WASHINGTON – The Justice Department announced Thursday it had seized millions of dollars worth of cryptocurrency meant to fund al-Qaida, the Islamic State, and the military arm of Hamas – the largest such crackdown on online terrorist fundraising.
In addition to seizing funds, U.S. officials said they also obtained court orders to seize 300 cryptocurrency accounts, four websites, and four Facebook pages used for the alleged terror fundraising.
“Terrorist networks have adapted to technology, conducting complex financial transactions in the digital world, including through cryptocurrencies,” Treasury Secretary Steven Mnuchin said.
One fundraising network sought to help al-Qaida groups largely based in Syria, officials said. The organizations, according to the government’s court filing, laundered bitcoin using Telegram messaging channels and other social media platforms and solicited donations for the cause. In some cases, the appeal for donations was couched as charity work when their messages made clear they were seeking money to buy weapons, the filing said.
In another case, authorities charge that Murat Cakar worked as a “facilitator” for Islamic State, and ran a coronavirus-related scam purporting to sell protective masks online.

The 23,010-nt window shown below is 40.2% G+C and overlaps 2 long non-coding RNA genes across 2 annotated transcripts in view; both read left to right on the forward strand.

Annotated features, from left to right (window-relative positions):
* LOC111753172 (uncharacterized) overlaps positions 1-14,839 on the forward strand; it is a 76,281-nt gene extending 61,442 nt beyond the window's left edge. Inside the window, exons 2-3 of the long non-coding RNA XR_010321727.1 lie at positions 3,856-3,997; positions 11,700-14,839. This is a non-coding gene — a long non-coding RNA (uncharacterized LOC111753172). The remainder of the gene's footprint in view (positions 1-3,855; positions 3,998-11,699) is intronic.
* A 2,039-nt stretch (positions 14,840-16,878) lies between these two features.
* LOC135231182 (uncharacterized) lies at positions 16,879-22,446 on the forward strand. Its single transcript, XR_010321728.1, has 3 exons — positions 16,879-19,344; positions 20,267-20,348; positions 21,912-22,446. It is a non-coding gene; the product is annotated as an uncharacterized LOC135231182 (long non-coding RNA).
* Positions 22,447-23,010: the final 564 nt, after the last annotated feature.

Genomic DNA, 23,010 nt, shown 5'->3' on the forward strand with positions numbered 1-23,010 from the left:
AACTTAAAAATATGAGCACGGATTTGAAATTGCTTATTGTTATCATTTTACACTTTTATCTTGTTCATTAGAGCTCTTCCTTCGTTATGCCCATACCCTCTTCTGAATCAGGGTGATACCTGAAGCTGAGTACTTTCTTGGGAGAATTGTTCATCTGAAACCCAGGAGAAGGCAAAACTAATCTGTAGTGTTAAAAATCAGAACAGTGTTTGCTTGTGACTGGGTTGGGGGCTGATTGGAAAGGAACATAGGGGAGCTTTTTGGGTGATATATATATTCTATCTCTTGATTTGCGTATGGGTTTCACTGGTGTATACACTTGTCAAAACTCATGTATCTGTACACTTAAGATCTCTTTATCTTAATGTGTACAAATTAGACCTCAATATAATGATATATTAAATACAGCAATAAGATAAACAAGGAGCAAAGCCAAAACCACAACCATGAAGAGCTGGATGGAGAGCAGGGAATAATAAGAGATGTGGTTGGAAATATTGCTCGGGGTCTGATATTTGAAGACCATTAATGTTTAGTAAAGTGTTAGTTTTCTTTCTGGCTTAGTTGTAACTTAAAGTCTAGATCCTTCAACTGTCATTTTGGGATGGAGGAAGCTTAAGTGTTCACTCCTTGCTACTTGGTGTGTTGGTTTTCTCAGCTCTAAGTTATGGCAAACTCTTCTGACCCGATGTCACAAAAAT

A third case announced Thursday involved a complex investigation of al-Qassam Brigades, the military wing of Hamas. U.S. officials say al-Qassam posted a call on its social media page for bitcoin donations, saying such donations were untraceable and would be used for violent causes.
Federal agents from the Department of Homeland Security, IRS and FBI traced the funds back, and ultimately seized 150 accounts tied to the al-Qassam fundraising effort.
The agents also got a court order to seize the al-Qassam websites and covertly receive and redirect donations to the group.